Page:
Chemical-free cosmetics hit their stride

The skin is our largest organ, so it makes sense for customers to want to use products that are free from chemical nasties that go by equally nasty names. From parabens, diethanolamine or DEA, polyethylene glycol or PEG, and sodium lauryl sulfate and sodium laureth sulfate, or SLS and SLES, for starters.

But what about cosmetics? Considering that research has established that most of what is put on the skin is absorbed into the human body, and that the skin on the face is actually several times more permeable than the broader surface areas of the body, why shouldn’t customers also insist on chemical-free makeup?

Not surprisingly, savvy consumers are doing just that, and at an increasingly rapid rate. Which is why it makes good sense for retailers to stock at least one of the many natural cosmetic ranges now available.

Chemical-conscious consumers know that more and more brands are joining the clean, green makeup bandwagon, and they want to be able to choose from more than beeswax lip balms and beetroot-based blushers when they are striving to look their best, naturally.

How to recognise the real deal

Naturally Safe Cosmetics was founded in 2007 to provide a one-stop online shopping place for organic and green beauty products as well as personal and homecare products.

“Many mainstream cosmetics and beauty products are traditionally made from ingredients that are harsh and potentially toxic to humans and the environment,” Naturally Safe Cosmetics owner and director Angela Gross says.

However, Gross warns that businesses and consumers need to look further than claims on the packaging that promise ‘natural’ and ‘organic’ ingredients.

“The use of these terms is not regulated, so you need to check the ingredients list or look for independent organic certification,” she says.

Angela Gross, Owner and Director, Naturally Safe Cosmetics

Growing awareness

A relative newcomer to the natural cosmetics scene is Australian brand Dusty Girls, founded by natural skincare company MooGoo. Brand manager Gabby Ruiz says the demand for chemical-free cosmetics is growing steadily, and more and more products are becoming available in response to that.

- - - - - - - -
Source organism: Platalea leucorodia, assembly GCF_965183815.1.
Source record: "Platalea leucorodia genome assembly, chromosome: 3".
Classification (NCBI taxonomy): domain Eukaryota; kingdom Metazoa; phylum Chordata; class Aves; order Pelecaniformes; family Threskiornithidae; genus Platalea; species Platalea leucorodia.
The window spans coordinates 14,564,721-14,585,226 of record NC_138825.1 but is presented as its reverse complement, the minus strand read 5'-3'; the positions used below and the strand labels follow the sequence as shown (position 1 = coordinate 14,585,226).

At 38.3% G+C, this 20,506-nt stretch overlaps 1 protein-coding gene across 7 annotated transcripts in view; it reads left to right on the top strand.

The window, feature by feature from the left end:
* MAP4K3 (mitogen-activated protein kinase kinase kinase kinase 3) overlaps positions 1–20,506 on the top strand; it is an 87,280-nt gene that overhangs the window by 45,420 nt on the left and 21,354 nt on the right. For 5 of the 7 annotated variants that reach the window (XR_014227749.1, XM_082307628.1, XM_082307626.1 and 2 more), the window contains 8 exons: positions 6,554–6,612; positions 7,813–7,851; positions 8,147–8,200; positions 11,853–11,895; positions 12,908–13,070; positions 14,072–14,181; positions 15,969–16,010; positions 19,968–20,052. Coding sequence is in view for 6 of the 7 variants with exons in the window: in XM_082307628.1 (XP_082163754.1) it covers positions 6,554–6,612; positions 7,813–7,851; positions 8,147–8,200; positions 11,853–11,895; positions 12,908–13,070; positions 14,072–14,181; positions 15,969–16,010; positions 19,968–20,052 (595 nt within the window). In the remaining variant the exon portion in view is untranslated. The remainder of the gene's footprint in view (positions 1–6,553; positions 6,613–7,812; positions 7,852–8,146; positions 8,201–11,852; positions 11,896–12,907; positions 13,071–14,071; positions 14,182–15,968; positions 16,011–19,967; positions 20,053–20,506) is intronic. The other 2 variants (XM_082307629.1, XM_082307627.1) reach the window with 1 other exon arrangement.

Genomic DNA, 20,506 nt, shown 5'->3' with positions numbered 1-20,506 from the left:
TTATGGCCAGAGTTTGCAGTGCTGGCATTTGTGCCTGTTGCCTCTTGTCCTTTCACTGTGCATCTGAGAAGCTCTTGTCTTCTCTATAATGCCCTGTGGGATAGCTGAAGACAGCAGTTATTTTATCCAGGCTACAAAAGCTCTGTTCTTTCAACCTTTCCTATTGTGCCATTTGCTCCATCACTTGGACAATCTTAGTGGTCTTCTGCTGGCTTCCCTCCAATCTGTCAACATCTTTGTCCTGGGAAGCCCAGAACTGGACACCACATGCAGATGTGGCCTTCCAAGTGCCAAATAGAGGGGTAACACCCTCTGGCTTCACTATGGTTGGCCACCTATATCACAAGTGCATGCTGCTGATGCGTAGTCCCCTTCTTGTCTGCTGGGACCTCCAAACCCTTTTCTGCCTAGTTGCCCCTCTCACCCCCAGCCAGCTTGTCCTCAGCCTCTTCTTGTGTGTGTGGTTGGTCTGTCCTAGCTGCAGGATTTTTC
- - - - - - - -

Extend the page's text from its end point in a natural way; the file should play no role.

“I think consumers are more aware of what they are putting on their faces,” Ruiz says. “They know the benefits of using the right natural ingredients in their food to fuel their bodies, and that has translated to skincare and now to make-up too.”

Are natural brands as good as conventional products?

Ruiz says that by opting for natural cosmetics, consumers are doing something good for their skin, instead of “just putting on a mask”.

And although hard-hitting chemicals that prolong the endurance of conventional cosmetics are not used in the Dusty Girls and other natural makeup ranges, she says that natural products go above and beyond when it comes to competing with their mainstream counterparts.

“We say to consumers, just because it’s natural doesn’t mean you have to compromise on coverage, colour and how it looks,” she says. “Plus, when it comes to cosmetics, it makes sense to find products with ingredients that are good for your skin.”
And if using healthy instead of harmful makeup is not enticement enough, Ruiz says the cost of many natural cosmetics is appealing to consumers too.

“They are actually very affordable, which is great because it means consumers are more likely to think, ‘that’s a good price, I will give that a try.’”

Gabby Ruiz, Brand Manager, Dusty Girl

Home-grown heroes

Other homegrown chemical-free cosmetics to look out for include:

  • Eye of Horus, based in Byron Bay, specialises in colour cosmetics and features a range of eye makeup based on an ancient Egyptian formula.
  • Ere Perez uses premium oils, plant extracts and minerals to create nourishing makeup “not tested on animals, just family and friends”.
  • Inika Organic is a multi-award-winning, cruelty-free and certified organic make-up brand designed to hydrate and nurture skin.
  • Kester Black creates vibrant nail polishes that are water permeable, breathable, “10 Free” and chip-resistant. The company also uses recyclable materials and small batch manufacturing to minimise wastage.
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